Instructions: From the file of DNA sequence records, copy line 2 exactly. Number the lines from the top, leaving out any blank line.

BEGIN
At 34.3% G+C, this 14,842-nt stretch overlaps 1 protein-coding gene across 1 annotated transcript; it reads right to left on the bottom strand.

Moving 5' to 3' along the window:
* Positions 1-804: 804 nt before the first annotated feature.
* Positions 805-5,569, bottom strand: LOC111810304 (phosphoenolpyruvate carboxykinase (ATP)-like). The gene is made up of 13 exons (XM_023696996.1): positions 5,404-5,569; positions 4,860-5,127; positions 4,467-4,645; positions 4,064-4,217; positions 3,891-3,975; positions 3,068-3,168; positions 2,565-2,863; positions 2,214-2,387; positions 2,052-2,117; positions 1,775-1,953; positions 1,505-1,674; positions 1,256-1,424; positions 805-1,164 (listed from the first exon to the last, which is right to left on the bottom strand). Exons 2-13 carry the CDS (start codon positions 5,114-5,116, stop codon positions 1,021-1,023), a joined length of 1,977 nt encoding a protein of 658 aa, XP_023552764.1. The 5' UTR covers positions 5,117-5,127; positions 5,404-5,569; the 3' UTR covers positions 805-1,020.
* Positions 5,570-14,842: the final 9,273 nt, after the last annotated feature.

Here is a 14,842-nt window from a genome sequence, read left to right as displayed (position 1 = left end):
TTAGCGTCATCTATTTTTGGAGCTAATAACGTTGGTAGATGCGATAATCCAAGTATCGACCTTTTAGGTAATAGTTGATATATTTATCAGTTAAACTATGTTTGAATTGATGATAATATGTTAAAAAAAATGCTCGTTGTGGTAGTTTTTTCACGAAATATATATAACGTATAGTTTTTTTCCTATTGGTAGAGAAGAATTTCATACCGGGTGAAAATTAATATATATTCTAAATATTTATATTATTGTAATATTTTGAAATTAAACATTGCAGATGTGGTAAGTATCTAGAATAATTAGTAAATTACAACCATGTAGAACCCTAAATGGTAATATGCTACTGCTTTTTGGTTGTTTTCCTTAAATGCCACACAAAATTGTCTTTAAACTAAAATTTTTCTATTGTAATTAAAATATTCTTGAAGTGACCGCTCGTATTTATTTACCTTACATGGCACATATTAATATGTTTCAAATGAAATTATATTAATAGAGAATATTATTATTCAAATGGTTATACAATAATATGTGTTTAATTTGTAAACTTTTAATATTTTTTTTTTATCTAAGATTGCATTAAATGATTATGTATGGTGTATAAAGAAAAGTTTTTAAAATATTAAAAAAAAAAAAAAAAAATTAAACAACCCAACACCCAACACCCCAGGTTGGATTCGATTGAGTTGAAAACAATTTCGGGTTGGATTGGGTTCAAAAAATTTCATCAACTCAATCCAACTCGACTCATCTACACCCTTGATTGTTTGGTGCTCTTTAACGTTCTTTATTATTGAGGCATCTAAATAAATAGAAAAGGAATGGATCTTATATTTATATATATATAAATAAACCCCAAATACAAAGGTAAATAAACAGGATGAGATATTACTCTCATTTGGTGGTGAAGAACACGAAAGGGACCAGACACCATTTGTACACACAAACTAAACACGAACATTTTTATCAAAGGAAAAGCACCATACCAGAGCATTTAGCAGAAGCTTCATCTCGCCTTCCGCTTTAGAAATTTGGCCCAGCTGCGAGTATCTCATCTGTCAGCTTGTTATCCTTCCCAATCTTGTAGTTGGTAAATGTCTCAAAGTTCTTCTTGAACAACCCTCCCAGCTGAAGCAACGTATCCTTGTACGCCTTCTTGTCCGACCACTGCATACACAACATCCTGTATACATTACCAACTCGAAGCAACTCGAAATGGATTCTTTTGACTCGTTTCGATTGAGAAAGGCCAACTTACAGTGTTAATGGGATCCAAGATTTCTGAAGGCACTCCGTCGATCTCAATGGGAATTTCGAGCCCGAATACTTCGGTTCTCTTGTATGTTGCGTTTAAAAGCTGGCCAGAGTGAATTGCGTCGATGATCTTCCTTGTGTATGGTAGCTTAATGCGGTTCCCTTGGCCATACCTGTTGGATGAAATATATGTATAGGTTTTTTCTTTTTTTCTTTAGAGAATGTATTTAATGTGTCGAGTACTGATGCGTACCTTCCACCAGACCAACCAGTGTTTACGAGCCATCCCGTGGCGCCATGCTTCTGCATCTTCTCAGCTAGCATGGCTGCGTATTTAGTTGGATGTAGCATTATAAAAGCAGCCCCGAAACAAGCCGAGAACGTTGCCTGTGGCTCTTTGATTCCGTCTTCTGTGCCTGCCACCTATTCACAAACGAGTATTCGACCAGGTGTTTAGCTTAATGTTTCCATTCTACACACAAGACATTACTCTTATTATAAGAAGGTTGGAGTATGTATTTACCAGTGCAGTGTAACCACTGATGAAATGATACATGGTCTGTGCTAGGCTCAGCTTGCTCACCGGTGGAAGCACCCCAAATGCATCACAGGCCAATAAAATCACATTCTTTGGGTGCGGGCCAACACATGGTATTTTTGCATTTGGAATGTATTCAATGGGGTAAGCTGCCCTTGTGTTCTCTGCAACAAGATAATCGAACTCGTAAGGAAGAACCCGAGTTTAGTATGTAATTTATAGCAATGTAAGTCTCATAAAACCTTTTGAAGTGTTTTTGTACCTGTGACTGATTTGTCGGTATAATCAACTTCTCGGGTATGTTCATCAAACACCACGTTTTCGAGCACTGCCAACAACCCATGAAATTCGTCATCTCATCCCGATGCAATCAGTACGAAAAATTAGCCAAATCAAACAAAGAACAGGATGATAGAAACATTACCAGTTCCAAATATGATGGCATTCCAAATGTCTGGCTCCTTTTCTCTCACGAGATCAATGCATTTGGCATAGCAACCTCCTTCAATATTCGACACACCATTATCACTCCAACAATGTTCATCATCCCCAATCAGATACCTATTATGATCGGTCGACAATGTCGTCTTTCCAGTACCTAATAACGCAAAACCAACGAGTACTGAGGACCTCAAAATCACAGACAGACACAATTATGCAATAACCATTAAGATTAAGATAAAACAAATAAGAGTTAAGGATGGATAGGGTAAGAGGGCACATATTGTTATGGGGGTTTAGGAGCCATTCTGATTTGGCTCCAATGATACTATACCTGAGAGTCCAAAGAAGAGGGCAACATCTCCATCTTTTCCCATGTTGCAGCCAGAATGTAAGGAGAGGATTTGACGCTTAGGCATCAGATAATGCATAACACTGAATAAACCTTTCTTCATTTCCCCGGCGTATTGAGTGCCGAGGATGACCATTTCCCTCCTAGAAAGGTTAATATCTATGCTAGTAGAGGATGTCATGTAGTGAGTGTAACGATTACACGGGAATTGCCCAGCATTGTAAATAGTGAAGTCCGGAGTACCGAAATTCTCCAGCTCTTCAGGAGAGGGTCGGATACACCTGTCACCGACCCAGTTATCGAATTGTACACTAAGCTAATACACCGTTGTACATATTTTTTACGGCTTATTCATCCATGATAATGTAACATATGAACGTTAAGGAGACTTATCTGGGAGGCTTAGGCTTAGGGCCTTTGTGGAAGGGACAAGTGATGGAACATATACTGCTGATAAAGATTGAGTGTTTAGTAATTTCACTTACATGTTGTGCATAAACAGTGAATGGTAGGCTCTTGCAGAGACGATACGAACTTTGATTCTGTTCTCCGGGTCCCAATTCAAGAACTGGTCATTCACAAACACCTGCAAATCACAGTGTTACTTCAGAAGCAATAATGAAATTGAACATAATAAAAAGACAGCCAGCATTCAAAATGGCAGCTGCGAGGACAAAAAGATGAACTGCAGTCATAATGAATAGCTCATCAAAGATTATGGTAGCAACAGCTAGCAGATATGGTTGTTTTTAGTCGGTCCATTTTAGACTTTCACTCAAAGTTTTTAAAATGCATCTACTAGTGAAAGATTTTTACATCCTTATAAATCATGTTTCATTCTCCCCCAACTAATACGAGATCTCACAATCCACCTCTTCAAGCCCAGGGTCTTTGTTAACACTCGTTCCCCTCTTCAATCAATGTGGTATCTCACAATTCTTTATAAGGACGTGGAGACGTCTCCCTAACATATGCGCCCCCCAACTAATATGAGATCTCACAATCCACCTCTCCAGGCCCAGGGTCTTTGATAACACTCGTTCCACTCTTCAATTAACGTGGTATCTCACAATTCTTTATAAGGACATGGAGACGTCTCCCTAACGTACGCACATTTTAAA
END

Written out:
Moving 5' to 3' along the window: